# When To Use TOPN In Power BI – A DAX Formula Review

This tutorial will review how to use TOPN as a virtual ranking function to generate interesting insights based on ranking logic in Power BI. You may watch the full video of this tutorial at the bottom of this blog.

Using TOPN as a virtual ranking function allows you to dynamically produce the top and bottom results for any measure.

This example will show how to work out the locations that generate the highest and lowest revenue per customer.

## Total Number Of Cities With Purchases

This table contains the Revenue for each customer.

You want to work out which locations have the highest and lowest Revenue.

Let’s say that a customer bought your products from a range of different locations.

Using Stephen Howard as an example, you can see that he bought products from six different cities:

You now want to know how much revenue was generated for each city. Then, you want to virtually rank the cities and calculate which of them belong to the top and bottom two.

This formula counts the number of locations a customer has purchased from:

The COUNTROWS function works out each unique place where a product has been bought.

However, this formula can’t give you with the ranking results you need.

This is where the TOPN function comes in. It allows you to have a virtual ranking inside a formula.

## Calculating The Top Two Cities

To calculate the top two cities with the highest revenue for each customer, you need to use this formula:

The CALCULATE function computes the Total Revenue using a different context for the top two cities.

Let’s now focus on the TOPN statement in the formula:

The first parameter for this TOPN statement is the total ranking that needs a virtual calculation. Thus, 2 is used to get the top two cities.

If it’s 4, it will return the top four cities.

You need to make sure that you’re only iterating through the places that a customer has purchased from. This is why Index is used rather than an element in the model.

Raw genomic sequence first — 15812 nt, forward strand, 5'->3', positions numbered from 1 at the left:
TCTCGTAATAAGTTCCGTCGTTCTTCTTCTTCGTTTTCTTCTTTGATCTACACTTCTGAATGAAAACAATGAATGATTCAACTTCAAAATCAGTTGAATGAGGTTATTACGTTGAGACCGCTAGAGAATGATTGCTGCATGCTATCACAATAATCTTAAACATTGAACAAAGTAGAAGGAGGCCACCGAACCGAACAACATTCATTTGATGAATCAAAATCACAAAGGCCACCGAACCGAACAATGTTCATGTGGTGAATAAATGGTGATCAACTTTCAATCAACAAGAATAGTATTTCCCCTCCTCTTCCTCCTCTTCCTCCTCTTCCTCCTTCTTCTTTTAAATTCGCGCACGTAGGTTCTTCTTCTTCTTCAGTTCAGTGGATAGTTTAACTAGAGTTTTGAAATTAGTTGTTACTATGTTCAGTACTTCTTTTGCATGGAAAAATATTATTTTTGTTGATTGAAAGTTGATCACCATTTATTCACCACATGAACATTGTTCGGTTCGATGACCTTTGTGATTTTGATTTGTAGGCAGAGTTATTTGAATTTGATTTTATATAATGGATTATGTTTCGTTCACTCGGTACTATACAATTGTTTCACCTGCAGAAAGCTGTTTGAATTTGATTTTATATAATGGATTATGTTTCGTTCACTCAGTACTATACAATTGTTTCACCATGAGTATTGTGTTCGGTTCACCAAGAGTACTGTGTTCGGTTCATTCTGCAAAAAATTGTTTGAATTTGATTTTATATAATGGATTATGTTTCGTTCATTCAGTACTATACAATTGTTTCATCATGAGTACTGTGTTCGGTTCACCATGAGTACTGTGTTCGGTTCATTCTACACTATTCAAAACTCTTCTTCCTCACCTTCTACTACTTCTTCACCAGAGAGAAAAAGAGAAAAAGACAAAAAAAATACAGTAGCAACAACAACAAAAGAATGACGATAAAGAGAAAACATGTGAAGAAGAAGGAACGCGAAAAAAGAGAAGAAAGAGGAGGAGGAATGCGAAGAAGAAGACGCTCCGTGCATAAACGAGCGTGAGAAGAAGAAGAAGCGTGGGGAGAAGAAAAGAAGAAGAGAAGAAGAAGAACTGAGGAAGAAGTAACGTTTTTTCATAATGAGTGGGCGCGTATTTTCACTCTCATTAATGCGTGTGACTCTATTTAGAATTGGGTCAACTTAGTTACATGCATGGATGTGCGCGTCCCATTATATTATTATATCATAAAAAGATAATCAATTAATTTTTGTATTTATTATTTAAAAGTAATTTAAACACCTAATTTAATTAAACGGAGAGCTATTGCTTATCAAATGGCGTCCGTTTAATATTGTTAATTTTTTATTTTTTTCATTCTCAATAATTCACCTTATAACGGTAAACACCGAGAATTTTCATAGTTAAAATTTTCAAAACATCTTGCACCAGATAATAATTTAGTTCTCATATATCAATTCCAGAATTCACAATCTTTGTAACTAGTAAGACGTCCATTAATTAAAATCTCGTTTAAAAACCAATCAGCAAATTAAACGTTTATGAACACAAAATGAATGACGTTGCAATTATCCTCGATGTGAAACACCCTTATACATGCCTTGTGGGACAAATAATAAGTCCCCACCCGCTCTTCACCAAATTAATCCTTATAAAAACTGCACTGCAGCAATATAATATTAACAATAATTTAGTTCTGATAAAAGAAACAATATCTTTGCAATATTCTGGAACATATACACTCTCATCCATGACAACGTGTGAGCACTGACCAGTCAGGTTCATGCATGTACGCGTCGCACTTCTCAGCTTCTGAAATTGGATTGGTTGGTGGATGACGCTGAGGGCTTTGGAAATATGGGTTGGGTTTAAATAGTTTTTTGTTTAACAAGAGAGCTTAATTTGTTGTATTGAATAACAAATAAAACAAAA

Using Index ensures that you’re only counting the regions your customers have purchased from, and not all the regions in your model.

If you were to put the VALUES function along with the actual Name of the City, you’d get the overall Total Revenue from the top two cities — not from each individual customer.

The TOPN function creates a brand new context for each result in the table.

It’s creating a virtual table containing only the top two locations a customer has purchased from.

## Calculating The Bottom Two Cities

This is the formula used to calculate the bottom two cities:

It’s exactly the same formula as the first, but you need to change DESC to ASC.

Here’s how to check if this formula is correct:

If you bring the cities with purchases to the table, you can see that the number of iterations matches the result of the Total Cities.

For example, Aaron Bradley bought from four different locations. So, there are four iterations showing in the second table.

You can see the four different purchase amounts the customer has for each location.

If you calculate and compare the figures of the two tables, you will see that they both match. All of Aaron Bradley’s amounts equal to 173,128.00, which is the Total Revenue. The top two cities have a Revenue of 124, 191.20, and the bottom two 48,936.80.

## Conclusion

This tutorial discussed how to use TOPN as a virtual ranking function to create effective ranking visuals in Power BI.

You can wrap the TOPN function in COUNTROWS, SUMX, or AVERAGE to create more valuable insights in your reports. It’s a very flexible and reusable tool to use.

All the best,

Sam

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